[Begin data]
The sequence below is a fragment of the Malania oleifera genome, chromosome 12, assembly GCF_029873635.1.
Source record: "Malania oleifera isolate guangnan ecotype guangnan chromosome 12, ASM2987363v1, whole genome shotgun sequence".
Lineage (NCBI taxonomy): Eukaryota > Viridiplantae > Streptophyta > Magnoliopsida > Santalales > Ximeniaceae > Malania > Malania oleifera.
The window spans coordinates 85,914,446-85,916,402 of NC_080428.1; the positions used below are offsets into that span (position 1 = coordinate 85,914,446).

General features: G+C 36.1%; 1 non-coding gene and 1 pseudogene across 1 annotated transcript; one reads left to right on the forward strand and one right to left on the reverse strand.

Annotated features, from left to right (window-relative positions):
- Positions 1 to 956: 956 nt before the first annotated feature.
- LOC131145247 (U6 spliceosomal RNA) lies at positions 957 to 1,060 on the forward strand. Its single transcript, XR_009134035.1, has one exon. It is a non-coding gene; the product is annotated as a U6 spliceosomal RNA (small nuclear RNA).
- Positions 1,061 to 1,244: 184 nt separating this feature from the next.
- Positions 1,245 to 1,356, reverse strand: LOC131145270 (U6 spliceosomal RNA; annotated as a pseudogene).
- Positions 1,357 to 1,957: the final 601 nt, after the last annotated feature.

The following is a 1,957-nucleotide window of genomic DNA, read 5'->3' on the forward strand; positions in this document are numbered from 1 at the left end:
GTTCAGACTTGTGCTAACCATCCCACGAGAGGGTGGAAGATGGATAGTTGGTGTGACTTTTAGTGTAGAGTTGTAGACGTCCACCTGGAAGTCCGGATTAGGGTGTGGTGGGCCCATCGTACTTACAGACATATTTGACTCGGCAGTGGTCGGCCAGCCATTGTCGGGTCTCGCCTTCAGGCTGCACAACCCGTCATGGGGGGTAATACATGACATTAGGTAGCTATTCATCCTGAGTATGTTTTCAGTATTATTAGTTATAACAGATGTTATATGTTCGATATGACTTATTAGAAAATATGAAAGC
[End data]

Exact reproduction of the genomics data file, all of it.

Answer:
The sequence below is a fragment of the Malania oleifera genome, chromosome 12, assembly GCF_029873635.1.
Source record: "Malania oleifera isolate guangnan ecotype guangnan chromosome 12, ASM2987363v1, whole genome shotgun sequence".
Lineage (NCBI taxonomy): Eukaryota > Viridiplantae > Streptophyta > Magnoliopsida > Santalales > Ximeniaceae > Malania > Malania oleifera.
The window spans coordinates 85,914,446-85,916,402 of NC_080428.1; the positions used below are offsets into that span (position 1 = coordinate 85,914,446).

General features: G+C 36.1%; 1 non-coding gene and 1 pseudogene across 1 annotated transcript; one reads left to right on the forward strand and one right to left on the reverse strand.

Annotated features, from left to right (window-relative positions):
- Positions 1 to 956: 956 nt before the first annotated feature.
- LOC131145247 (U6 spliceosomal RNA) lies at positions 957 to 1,060 on the forward strand. Its single transcript, XR_009134035.1, has one exon. It is a non-coding gene; the product is annotated as a U6 spliceosomal RNA (small nuclear RNA).
- Positions 1,061 to 1,244: 184 nt separating this feature from the next.
- Positions 1,245 to 1,356, reverse strand: LOC131145270 (U6 spliceosomal RNA; annotated as a pseudogene).
- Positions 1,357 to 1,957: the final 601 nt, after the last annotated feature.

The following is a 1,957-nucleotide window of genomic DNA, read 5'->3' on the forward strand; positions in this document are numbered from 1 at the left end:
GTTCAGACTTGTGCTAACCATCCCACGAGAGGGTGGAAGATGGATAGTTGGTGTGACTTTTAGTGTAGAGTTGTAGACGTCCACCTGGAAGTCCGGATTAGGGTGTGGTGGGCCCATCGTACTTACAGACATATTTGACTCGGCAGTGGTCGGCCAGCCATTGTCGGGTCTCGCCTTCAGGCTGCACAACCCGTCATGGGGGGTAATACATGACATTAGGTAGCTATTCATCCTGAGTATGTTTTCAGTATTATTAGTTATAACAGATGTTATATGTTCGATATGACTTATTAGAAAATATGAAAGC